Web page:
Hello, my friends! I’m excited to be sharing a great e-book and resource with you from one of my blogger buds, Ruby of Positively Brave. She is a career coach for twenty-somethings and created a this really phenomenal, concise e-book on creating great resumes. Since y’all know I’m all about professional development, I thought I’d share my thoughts on this resource, as well as share with you how you can get your mitts on your own copy.
*I will not be sharing photos of the e-book out of respect for Ruby and the hard work she has put into this book. Trust me, you’ll want to get your hands on this book AND it’s super affordable. That being said, Ruby did send me a copy of her e-book for my review – all opinions are honest and 100%, completely my own.
This book is divided into seven chapters and includes a checklist at the very end for you to use as you are going through and creating/editing your kick ass resume.
Now, onto the good stuff, the actual content.
The first chapter talks about what a resume is and why having one is important for internships and job applications.
Chapters Two Through Six:
The logistics of building a resume including:
- What goes on a resume
- What DOES NOT go on a resume
- Step-by-step guide for how to build your own resume including customization and design
(More on the blog: Job Interview Series: How to Prepare a Resume)
Throughout these chapters, Ruby spills some great tricks of the trade on how to make your resume really pop. That being said, I have a few notes about what has worked for me when creating a resume in addition to what Ruby included.
- I have never had room on my resume for both a bio and a list of skills. Ruby suggests including one or both on your resume – I highly recommend including your skills over your bio. While your resume does need a bit of personality, ultimately it’s about your qualifications and your skills – how can you add to the work environment?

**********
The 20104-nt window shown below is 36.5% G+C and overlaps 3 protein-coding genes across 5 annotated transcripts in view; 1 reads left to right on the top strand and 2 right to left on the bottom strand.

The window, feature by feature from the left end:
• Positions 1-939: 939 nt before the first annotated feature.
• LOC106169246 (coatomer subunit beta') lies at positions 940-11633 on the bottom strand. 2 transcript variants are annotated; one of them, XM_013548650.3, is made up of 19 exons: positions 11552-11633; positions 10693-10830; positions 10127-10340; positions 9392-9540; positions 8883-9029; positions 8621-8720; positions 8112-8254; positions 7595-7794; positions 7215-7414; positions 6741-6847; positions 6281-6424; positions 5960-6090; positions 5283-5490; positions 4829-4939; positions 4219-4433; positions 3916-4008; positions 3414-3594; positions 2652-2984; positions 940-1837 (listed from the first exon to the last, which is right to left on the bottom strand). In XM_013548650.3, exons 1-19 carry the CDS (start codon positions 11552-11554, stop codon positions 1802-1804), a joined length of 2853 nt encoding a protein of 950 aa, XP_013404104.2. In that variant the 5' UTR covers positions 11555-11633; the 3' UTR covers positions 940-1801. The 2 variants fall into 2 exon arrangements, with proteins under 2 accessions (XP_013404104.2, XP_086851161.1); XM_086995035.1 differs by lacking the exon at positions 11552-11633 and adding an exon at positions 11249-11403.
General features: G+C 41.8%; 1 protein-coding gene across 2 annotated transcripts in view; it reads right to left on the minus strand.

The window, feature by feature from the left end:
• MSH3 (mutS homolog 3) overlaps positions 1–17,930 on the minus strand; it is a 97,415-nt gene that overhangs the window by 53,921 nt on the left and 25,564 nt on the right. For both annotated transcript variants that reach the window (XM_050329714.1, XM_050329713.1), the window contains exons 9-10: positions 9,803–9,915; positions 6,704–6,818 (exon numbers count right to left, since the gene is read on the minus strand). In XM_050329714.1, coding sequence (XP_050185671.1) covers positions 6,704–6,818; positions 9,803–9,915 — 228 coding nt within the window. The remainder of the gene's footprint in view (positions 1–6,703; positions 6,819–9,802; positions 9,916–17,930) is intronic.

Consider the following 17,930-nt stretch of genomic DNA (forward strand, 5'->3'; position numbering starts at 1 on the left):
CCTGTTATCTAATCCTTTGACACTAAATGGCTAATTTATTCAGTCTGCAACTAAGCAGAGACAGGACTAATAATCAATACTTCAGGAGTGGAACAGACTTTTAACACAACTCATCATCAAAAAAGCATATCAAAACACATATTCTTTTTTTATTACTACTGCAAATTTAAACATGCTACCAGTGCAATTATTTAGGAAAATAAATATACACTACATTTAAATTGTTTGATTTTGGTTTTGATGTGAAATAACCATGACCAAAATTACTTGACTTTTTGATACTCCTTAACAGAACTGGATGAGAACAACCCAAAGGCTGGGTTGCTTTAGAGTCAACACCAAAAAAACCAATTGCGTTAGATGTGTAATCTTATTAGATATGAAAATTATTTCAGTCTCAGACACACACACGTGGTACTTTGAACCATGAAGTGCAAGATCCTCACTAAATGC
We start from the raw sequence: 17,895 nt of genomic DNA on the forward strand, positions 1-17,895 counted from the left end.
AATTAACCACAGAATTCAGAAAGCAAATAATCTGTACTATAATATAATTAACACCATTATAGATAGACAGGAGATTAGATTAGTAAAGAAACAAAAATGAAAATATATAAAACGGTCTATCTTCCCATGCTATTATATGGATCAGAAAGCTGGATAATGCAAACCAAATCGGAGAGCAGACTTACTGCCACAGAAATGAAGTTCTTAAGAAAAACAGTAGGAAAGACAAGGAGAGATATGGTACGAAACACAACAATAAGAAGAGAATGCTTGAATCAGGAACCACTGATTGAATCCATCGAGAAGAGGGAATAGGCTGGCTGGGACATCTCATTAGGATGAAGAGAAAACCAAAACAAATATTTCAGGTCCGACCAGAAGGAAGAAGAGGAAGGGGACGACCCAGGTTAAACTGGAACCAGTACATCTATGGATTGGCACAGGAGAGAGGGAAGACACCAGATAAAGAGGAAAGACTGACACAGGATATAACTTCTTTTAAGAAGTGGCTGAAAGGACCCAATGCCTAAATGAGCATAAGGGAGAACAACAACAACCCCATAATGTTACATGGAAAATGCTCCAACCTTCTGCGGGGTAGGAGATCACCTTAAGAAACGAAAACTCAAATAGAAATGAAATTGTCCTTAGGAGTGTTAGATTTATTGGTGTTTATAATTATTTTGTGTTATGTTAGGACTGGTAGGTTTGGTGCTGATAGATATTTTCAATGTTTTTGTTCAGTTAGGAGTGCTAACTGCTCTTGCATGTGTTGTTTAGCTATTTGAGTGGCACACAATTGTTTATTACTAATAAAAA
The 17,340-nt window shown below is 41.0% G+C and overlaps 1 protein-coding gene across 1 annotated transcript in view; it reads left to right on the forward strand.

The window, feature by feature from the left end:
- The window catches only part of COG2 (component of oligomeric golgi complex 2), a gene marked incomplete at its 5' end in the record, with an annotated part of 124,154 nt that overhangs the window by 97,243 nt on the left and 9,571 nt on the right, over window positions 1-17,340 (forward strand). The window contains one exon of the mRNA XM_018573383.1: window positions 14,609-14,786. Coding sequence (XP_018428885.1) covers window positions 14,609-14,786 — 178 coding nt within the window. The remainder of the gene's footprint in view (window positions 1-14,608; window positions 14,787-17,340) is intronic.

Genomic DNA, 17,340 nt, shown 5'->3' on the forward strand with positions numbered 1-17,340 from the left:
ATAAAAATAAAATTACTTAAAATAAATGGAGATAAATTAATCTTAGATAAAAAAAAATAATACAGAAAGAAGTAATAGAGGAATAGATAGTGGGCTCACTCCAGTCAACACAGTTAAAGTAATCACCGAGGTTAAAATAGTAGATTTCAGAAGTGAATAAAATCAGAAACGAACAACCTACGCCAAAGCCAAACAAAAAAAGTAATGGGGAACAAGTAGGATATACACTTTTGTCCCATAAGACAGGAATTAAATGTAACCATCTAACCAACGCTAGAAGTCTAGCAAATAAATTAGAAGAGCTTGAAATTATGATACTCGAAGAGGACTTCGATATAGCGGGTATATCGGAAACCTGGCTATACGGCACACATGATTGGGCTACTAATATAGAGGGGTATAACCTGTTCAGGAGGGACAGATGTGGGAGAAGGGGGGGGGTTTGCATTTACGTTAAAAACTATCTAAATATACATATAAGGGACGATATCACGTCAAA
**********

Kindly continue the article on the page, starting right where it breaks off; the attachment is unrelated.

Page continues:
- Play up the things you do well. Throughout high school and my first year of college, it seemed like everyone I talked to wanted to hit me over the head with ‘strong, action verbs’ when I was creating my resume. In case you don’t know what action verbs are, they are verbs that specify how you did what you did. For example, rather than writing “went to weekly training sessions and participated in discussions” it would be stronger to say “actively participated in weekly training sessions and lead discussion groups.” See the difference? Play up your expertise by letting your words demonstrate the role you played in doing all of these things.
- Only mention hobbies or other interests if you (a) don’t have a lot of work experience and/or (b) you have learned skills that are transferable to the position you are applying for. If your hobbies/interests don’t fall into either of those categories, they are probably best left off of your resume and could be use as an ice breaker or casual conversation during an interview.
- PLEASE PROOFREAD YOUR RESUME. PRETTY, PRETTY PLEASE. Ruby has a whole paragraph in one of her chapters dedicated just to proofreading, but seriously, do it. There is nothing more unprofessional than reading a typo, god forbidden several typos, in a resume.
- Don’t include references unless they are asked for – even then provide them on a separate page. Not only does that keep everything organized, but including references on your actual resume is taking up valuable space to talk about your qualifications. Use your (limited) space wisely.
All in all, I think Ruby’s e-book is a great resource to have on hand if you find yourself frequently revising your resume and/or if you are looking to create your first professional resume. The best part? This e-book is super affordable – perfect for every budget. How do you get it? Click here.